I started wondering how, exactly, these hoodoos formed, so I did some research and thought I'd share it with our readers.

According to the Park Service, hoodoos are the result of a process called frost wedging. The hoodoos at Chiricahua are made of a type of volcanic rock. Like many rocks, it features small vertical cracks, called joints. When water fills these joints and freezes, it expands by about 9 percent, exerting enough pressure to shatter the rock; when the ice thaws, the broken rock is washed away, widening the cracks. During the Pleistocene ice ages, from 1.6 million to about 10,000 years ago, this happened repeatedly, eventually creating jagged columns of rock.

The columns were then smoothed by erosion over thousands of years. Wind erosion played a big part, with sand carried by the wind acting as a kind of sandpaper. Chemical weathering, lichen growth and other factors contributed as well, the Park Service says. The result is a collection of spectacular rock formations, each with its own distinct shape and character.

I definitely recommend a trip to the monument and a hike on the Echo Canyon Loop, which still shows some signs of the 2011 Horseshoe 2 Fire but is in great shape overall. The remote monument doesn't get a ton of visitors, and on the entire loop, we saw just one other hiker, despite it being a Sunday morning with perfect weather. The hike took us about two hours — mostly because we stopped every few minutes to shoot photos. I expect you'll find yourself doing the same.

— Noah Austin, Associate Editor

Chiricahua National Monument is located near the intersection of state routes 186 and 181 in Southeastern Arizona. To learn more, call the monument at 520-824-3560 or visit

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Oracle State Park Now Open 7 Days a Week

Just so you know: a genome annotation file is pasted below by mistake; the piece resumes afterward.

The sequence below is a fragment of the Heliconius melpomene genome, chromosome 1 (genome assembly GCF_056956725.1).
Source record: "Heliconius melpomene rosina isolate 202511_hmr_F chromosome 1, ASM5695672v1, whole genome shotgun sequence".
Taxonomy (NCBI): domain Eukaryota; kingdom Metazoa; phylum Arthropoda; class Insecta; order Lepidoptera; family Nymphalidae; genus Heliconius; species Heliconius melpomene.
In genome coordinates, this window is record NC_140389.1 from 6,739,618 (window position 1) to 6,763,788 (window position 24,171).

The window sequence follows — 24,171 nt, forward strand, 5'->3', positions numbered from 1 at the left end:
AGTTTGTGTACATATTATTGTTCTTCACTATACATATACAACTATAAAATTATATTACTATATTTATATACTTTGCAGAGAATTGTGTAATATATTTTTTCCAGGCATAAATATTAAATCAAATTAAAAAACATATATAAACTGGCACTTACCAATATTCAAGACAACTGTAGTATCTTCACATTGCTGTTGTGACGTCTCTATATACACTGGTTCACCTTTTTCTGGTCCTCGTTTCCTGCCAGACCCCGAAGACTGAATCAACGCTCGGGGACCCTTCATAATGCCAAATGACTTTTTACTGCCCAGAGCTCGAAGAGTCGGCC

Courtesy of Oracle State Park

Following a series of closures and restrictions amid the Great Recession, Arizona State Parks and Trails is back up to full speed.

As of March 1, Oracle State Park north of Tucson is open seven days per week, the department announced. The park is the last in the state parks system to fully reopen to the public after restrictions were put in place starting in 2009. It reopened in 2012, but with limited hours.

"We are thrilled that Oracle State Park is going to be open every day," said Sue Black, executive director of Arizona State Parks and Trails. "The community of Oracle is growing, and this park is a significant piece of this economic development."

The 4,000-acre park offers monthly environmental programs, including hikes and lectures, and features a 15-mile network of trails. It's a haven for a variety of plant and animal species, and its location, in the northern foothills of the Santa Catalina Mountains, is also ideal for stargazing. In 2014, the International Dark-Sky Association designated the park an International Dark-Sky Park.

The parks system had record attendance and revenue in 2016, according to the news release, and continues to operate without appropriations from Arizona's general fund.

Governor Doug Ducey said the state's parks "are points of state and community pride and bring economic benefits to communities across the state," adding that forward thinking and innovative management have helped the parks prosper.

Oracle State Park is open from 9 a.m. to 5 p.m. seven days a week. For more information, call 520-896-2425 or visit

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Phoenix Company Launches Guided Verde Valley Tour

The Verde Canyon Railroad winds beneath steep cliffs. | Courtesy of DETOURS

Want to explore the scenic Verde Valley of Central Arizona, but don't know where to start? A Phoenix-based company has the trip for you.

DETOURS announced last month that it's now offering a daylong guided tour that includes several highlights of the Verde Valley, plus a ride on a historic railroad.